VERRENKAMP: I will answer this in terms of BP’s generic overall strategy and other panelists may talk about the specifics required to achieve those things, specific processes. Our short term strategy, in addition to meeting the new gasoline and diesel specifications, is to make clean fuels available within the next 18 months in a network of 40 of the world’s cities troubled by pollution and smog. This was alluded to in the opening address to the conference. As an example, we now only sell fuels in Great Britain that are lead free and low sulfur and are in the process of converting service stations in Paris and Istanbul. A further immediate strategy of the company is the launching of the world’s first CO2 emission trading system to point the way to cost effective reductions. In the medium term, we are proposing to phase our investments ahead of the regulatory dates, as I talked about in the last question, and avoid peak demand periods on contractor and workshop capacity. We also established teams with the express objective of investigating and proposing advantages and novel technology levers to try and minimize clean fuel capital requirements. Areas we are looking at, and we are not alone in oil companies doing this are: low cost hydroprocessing, naphtha desulphurization, oxygenating diesel, the injection of novel diesel fuel additives, low cost benzene removal, novel clean gasoline. Long terms, there appears to be quite a few varied options. There is a lot of excitement and hype but the jury is still out on whether fuel cells are going to be the key technology vehicle of the future. They have already been around for 150 years. An alternative view is that developments in existing engine technology such as gasoline direct injection engines and common-rail diesel coupled with sophisticated catalyst post combustion treatments and ultra low sulfur fuels will remain the dominant technology at least as far as 2015. Fuel synthesized entirely from gas rather than derived from the products of oil refinery are a possibility. We have actually signed a cooperative agreement with General Motors to investigate these alternatives. Finally the rules of the U.S. Sulfur Banking and Trading System will be set by the EPA. A draft is already available.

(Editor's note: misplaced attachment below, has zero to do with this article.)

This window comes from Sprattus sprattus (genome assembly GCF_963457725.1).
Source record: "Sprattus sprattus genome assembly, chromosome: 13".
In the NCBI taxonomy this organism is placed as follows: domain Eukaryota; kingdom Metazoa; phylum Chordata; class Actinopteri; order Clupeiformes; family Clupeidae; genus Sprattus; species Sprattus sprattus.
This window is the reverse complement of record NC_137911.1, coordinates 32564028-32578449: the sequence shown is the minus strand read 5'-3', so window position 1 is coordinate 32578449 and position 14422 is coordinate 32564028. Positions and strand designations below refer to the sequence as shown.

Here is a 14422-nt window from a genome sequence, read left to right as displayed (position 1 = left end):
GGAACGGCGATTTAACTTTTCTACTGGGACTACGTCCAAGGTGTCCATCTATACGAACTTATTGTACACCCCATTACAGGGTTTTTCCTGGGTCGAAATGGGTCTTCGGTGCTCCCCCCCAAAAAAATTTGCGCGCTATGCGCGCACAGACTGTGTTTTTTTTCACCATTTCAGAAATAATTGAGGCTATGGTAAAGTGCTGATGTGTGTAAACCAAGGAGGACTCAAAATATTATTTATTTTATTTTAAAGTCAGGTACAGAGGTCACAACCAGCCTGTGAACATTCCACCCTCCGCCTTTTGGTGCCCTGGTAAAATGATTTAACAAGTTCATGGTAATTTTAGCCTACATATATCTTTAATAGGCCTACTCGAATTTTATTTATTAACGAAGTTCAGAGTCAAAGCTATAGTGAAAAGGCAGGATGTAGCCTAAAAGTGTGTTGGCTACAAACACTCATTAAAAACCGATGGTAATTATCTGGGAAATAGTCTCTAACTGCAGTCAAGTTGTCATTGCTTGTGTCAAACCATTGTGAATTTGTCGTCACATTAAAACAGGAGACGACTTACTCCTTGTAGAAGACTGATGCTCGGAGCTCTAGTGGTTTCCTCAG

DAVIDSON: This is really a two-part question. What is the gasoline sulfur spec going to be? And then what impact credits might have on this. The gasoline sulfur spec is going to be 30 ppm, but the real question is how long that is going to stay in effect and what the next step is going to be. Engine manufacturers are really pushing for zero, but that is probably unattainable. So the future target is probably some compromise around 5 to 10 ppm. Not too many people are really anxious to spend a whole bunch of money to get to 30 when 5 or 10 is the next step down the road. So most people, I understand, are asking for technologies that will allow them to do both. At the very low sulfur levels we are talking about, refiners need to look at the impact that desulphurizing the FCC gasoline will have on other pool properties. In particular, I am thinking about octane. Since most of the FCC gasoline is going to need severe hydroprocessing in some form to achieve the required level of desulphurization, octane loss arising from olefins saturation will become significant. It will be even more difficult to make up this octane if the aromatics content of the gasoline is limited and the ability to blend high octane components, such as MTBE, is restricted. Consequently, the use of technologies, which have the capability to maintain octane, or minimize the octane loss, will be very attractive. Turning to the issue of credits, if credits for implementing low sulfur gasoline ahead of the legislated date were available, this may help refiners offset the cost of implementing gasoline desulfurization technologies. Encouragement to produce low sulfur gasoline early will also help offset the potential problems with procurement and construction we were discussing in the previous question. The EPA has been designing banking and trading schemes for different pollutants since the early eighties. The popularity of these programs has been increasing ever since for two reasons. First, it is relatively cheap for the regulatory authority and second, these programs minimize the cost of meeting an ambient standard across an industry. At least in economic theory, there is no cheaper way for the industry, as a whole, to reach the given level of pollution control. This is the key reason for implementing this type of program. How does it work? There are a few possibilities depending on the physical attributes of the pollution you are trying to control and how the government handles the initial endowment of the sulfur credits. First let me mention a bit more on why a trading scheme achieves the least cost of cleaning up. Most pollution laws force the worst polluters to clean up first. A trading scheme is the exact opposite. The companies that can clean up their emissions for the cheapest are the ones that have the incentive to do so under a trading scheme, while the companies that would be the hardest and most expensive to clean up are the last to have the incentive to upgrade their refineries. Does this make sense? Absolutely, the companies that have newer equipment can sell their permits to the companies with older equipment. The value of each permit or credit will eventually be worth exactly how much it would cost the worst polluter in the industry to upgrade its equipment. All the policy makers are concerned about is having an ambient standard met, it makes no difference to them as long as at the end of the day we do not have more than X amount of pollution in the air. So once the level of acceptable amount of pollution is determined, say 100,000 tons of SO2, you can simply divide that into 100,000 permits each allowing the owner to produce one ton of SO2.